Nevada’s cannabis industry continues to break records
This fiscal year, cultivators, testing laboratories, and dispensaries in Nevada have already attributed more than $109 million dollars in taxes and operational fees, breaking its previous record of $74.7 million (2018).
Not surprisingly, cannabis sales are also up in the 2019 fiscal year, totaling over $529 million; more than doubling regulators initial predictions.
While the full number has yet to be disclosed, by law, 15% of all taxes and fees have to be distributed to Nevada school districts – which would total around $79,350,000 dollars.
Sin City, which welcomes more than 42.9 million tourists each year, has quickly
Naperville, Ill. bans adult-use cannabis sales
Tuesday, the Naperville (Illinois) City Council voted 6-3 in favor of a ban that would prohibit dispensaries from participating in the state’s adult-use cannabis program, which is set to roll-out Jan. 1, 2020.
For now, the decision places another pain point for businesses and lawmakers to work through – but its not final; after the vote, members of the council who voted against the ban made it clear that a future ballot, one that may allow local voters to revisit the issue, could be presented in the near future.
Speaking to the Chicago Tribune, Revolution CEO Mark De Souza said the state’s “interpretation kind of hinders the intent of what the program was supposed to be”, but that businesses will follow the regulations regardless.
Utah Lawmakers still debating MMJ policies
One of the more surprising, unnoticed stories of the the 2018 Midterms was that residents in the State of Utah confidently voted for approval of a robust medicinal cannabis market, despite the opposition spending 10 times as much money in campaign funds.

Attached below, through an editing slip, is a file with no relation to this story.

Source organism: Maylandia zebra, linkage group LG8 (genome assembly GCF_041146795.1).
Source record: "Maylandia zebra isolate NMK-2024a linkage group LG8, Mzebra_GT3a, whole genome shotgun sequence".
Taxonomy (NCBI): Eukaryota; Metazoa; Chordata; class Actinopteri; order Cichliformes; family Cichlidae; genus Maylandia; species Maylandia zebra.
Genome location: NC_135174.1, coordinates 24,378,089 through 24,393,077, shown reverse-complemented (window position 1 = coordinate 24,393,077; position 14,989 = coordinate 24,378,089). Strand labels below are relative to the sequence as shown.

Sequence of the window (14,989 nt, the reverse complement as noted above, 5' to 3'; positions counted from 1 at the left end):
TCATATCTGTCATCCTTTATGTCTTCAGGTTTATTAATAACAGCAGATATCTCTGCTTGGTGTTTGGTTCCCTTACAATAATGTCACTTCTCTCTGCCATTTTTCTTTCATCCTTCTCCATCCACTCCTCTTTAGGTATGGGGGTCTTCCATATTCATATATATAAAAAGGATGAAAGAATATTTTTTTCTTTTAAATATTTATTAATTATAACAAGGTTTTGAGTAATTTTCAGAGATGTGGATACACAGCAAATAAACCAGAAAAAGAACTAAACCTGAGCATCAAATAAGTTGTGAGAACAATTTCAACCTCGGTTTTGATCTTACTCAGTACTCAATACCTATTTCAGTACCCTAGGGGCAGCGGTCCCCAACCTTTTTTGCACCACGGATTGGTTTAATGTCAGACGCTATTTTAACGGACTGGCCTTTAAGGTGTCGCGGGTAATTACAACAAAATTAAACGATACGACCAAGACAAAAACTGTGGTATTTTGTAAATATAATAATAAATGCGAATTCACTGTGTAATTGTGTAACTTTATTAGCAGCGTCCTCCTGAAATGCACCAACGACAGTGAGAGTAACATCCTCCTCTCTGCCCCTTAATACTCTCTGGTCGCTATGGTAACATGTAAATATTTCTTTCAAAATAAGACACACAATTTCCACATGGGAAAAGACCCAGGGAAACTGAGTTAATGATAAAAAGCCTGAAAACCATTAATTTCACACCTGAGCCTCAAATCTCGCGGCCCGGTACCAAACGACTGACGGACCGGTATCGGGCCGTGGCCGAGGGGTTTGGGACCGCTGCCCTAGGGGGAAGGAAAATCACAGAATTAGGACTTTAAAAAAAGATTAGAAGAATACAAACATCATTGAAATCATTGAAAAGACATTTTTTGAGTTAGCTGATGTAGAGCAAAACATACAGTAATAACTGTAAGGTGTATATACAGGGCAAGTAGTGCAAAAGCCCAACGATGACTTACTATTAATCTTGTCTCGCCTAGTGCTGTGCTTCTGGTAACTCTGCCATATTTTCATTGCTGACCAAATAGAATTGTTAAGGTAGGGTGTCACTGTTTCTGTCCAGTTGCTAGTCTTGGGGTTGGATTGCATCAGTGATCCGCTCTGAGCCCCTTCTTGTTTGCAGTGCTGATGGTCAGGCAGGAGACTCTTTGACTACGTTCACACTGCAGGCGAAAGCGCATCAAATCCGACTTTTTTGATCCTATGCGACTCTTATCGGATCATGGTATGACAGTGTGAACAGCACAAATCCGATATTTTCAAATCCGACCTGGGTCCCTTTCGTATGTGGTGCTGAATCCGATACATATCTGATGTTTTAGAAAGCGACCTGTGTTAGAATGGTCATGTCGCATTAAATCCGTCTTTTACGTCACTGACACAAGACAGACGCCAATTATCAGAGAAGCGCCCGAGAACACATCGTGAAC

But since then, little has changed. Nobody in Utah is currently growing cannabis, and licenses for dispensing, and testing have yet to be rewarded.
The halt in progress can be attributed to a number of things; mostly including influential conservative-based groups like the Latter Day Saints Church, who originally formed a ‘closed-door- agreement with Utah lawmakers, creating a much more limited MMJ program in comparison what voters approved of in 2018.
But talks are yet again underway. Tuesday afternoon, local Utah press broke that medical cannabis advocates would be meeting with legislative leaders to discuss qualms with the program that has yet to begin; discussing qualifying conditions, packaging & labeling concerns, and more.
The meeting is set to start off a wave of purposeful gatherings that are meant to help push the program forward. If lawmakers are successful, they hope to medicinal cannabis available for patients by March 2020.
Oklahoma implements “emergency rules”
Over Labor Day Weekend, the Oklahoma Medical Marijuana Authority released its new set of rules for the state’s medicinal cannabis program, effective immediately.
The new set of regulations are intended to help public health workers, cultivators, and processors better adjust to the increase of patient demand within the program; which is currently averaging more than 4,000 added patients each week, totaling over 180,000 patients.
The new set of regulations include more detailed seed-to-sale tracking, extra license categories for transporters and craft growers, and updated policies relating to physician and doctor regulations; which now allows certified podiatrists to approve the use of medicinal cannabis. Other changes include drastically reducing application costs for veterans, and low-income workers, which now comes at just a $20 fee.
To hear more about one of the fastest growing MMJ programs in the US and the changes coming to it, listen to our recent interview with Adrienne Rollins, Director of OMMA. Full episode below: